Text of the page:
Petrogas banks on Dutch experience
The Omani firm hopes to bring learnings from its Netherlands’ acquisition to bear on its entry into the UKCS
Privately-held Omani oil producer Petrogas teamed up in July with Neo E&P, a vehicle of Norwegian private equity (PE) firm Hitec Vision, to buy a swathe of assets on the UK continental shelf (UKCS) from Total for $635mn. The stakes in 10 fields, seven with operatorships, had previously belonged to Denmark's Maersk and were acquired by Total in 2018.
Petrogas' CEO Usama al Barwani spoke to Petroleum Economist about how the firm was aiming to leverage its experience in the Dutch sector of the North Sea to grow its new UKCS business.
There have been relatively few recent international new entrants into the North Sea, with players preferring US shale or frontier deepwater. Why is Petrogas bucking this trend?
Petrogas has been operating in the Netherlands' North Sea for about five years, and before that for 20 years in the Middle East. In this recent deal, we saw an opportunity to naturally extend our operating capabilities. I do not doubt there are great opportunities in shale or frontier deepwater—but they are not necessarily where our capabilities and operating expertise can add a lot of value.
The assets you bought are the parts of a Maersk portfolio that its buyer Total did not want. What makes these mature assets attractive?
Petrogas has always acquired mature assets. The most value we created during the last 25 years was in mature assets we bought from firms including Elf, Jepex, Chevron and Total. It is not that Total does not see value in these projects, it is just that the upside does not meet their cut-off thresholds.
The North Sea assets are not the ones that prompted Total's purchase of Maersk and were nowhere near being its key global products. But, as we have shown from what we achieved with Chevron's assets in the Netherlands, we can achieve lower overheads, lower costs, and get returns at volumes that make sense for us—but would not necessarily make sense to Total.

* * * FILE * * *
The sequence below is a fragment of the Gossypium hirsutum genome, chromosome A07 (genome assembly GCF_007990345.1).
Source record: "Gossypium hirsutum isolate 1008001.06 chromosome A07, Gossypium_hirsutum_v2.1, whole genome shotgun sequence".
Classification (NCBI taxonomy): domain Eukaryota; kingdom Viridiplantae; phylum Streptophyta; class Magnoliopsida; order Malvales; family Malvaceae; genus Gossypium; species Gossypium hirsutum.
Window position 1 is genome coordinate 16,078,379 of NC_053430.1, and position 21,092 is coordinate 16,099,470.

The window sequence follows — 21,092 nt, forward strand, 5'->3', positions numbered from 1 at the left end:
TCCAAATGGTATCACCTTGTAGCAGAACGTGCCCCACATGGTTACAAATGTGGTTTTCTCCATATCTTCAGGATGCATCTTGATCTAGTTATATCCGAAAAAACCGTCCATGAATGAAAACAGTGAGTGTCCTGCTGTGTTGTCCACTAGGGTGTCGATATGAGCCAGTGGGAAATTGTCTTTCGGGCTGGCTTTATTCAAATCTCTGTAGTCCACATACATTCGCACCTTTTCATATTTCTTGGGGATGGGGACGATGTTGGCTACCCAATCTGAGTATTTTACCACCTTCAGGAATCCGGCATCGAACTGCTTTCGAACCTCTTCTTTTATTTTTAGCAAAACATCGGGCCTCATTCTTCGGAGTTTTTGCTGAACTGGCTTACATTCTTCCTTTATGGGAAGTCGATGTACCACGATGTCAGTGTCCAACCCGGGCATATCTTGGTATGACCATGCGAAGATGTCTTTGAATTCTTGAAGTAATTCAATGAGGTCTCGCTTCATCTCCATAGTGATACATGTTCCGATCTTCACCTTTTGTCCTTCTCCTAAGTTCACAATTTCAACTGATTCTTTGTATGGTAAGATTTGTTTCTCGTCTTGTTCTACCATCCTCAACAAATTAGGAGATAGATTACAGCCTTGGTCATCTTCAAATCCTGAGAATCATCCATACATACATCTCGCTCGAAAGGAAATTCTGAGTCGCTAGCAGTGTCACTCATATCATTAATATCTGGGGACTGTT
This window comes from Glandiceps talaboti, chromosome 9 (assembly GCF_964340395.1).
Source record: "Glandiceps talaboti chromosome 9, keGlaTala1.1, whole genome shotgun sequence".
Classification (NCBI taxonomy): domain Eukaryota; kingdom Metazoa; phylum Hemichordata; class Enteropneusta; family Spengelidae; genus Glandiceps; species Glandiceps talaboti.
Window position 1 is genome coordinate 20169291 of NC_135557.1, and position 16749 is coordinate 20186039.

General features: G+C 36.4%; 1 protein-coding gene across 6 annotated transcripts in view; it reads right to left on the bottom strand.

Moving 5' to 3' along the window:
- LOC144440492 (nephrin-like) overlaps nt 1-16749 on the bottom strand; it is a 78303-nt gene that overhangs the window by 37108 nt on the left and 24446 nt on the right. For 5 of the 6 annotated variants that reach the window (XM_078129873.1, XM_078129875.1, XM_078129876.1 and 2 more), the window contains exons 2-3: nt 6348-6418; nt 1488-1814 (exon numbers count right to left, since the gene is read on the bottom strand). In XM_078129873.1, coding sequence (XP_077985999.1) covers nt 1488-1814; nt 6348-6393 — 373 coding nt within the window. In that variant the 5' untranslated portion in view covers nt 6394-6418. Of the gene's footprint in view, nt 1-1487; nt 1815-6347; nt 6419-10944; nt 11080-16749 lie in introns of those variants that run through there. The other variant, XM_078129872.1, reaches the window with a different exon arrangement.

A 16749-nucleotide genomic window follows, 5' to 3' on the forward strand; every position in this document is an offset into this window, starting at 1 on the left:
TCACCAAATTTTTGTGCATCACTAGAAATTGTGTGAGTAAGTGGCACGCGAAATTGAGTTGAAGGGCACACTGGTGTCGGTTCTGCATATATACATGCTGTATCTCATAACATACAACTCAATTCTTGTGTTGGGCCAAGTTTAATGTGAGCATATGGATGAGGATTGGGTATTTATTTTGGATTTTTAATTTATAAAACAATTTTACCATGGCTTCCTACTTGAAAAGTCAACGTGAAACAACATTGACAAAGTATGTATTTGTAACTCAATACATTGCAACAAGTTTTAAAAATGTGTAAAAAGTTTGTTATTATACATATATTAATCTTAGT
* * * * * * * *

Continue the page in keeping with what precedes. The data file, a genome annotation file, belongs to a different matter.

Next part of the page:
Is Petrogas interested in further acquisitions?
We are looking at acquisitions. We see an opportunity in the North Sea as a whole and the Middle East—but our focus is on the Central North Sea. This is a strategy that will play out over the next three to five years.
Is Petrogas also hoping to grow via the drill bit? Is your focus on exploration and development of smaller acquisitions close to existing assets, or is there also appetite for wildcat drilling?
Petrogas will definitely be focused on exploration. We have certainly done a lot better in what I would call near-field exploration appraisal—we have a deep understanding of the process and have built a strong team.
We have tried wildcat exploration, and have had exploration licences in India, Mozambique and Tunisia. The company has spent something like $200mn on wildcat exploration, but it is not our focus.
As a new entrant to the North Sea, what is your view on decommissioning liabilities?
During our work in the Netherlands over the past five years, Petrogas has built a great team that can accurately value decommissioning liabilities. The company looks very carefully at the liabilities that we take over and only close acquisitions when we are comfortable.
Petrogas has been relatively successful in the Netherlands in ensuring decommissioning costs are lower than originally planned or expected. For instance, we took down a Dutch platform last year at a much lower cost than was initially envisioned.
You teamed up with a PE-backed vehicle, which is also working on the NCS with Eni. What are the advantages of this model?
Petrogas and our PE partner each have our own strengths. Our operational capability is a great complement to their financial muscle, and this enables both of us to do much more than we could on our own. Hitec Vision has done some very successful transactions in Norway— we are definitely looking at the Vår Energi model.
Is there scope to add the portfolio of Verus Petroleum, a UKCS firm also backed by Hitec Vision, into the Petrogas Neo joint venture?
Perhaps. It is a little bit early to say, but who knows? We will continue to assess bolt-on opportunities that make sense value-wise, which will help to contribute to a strong central position.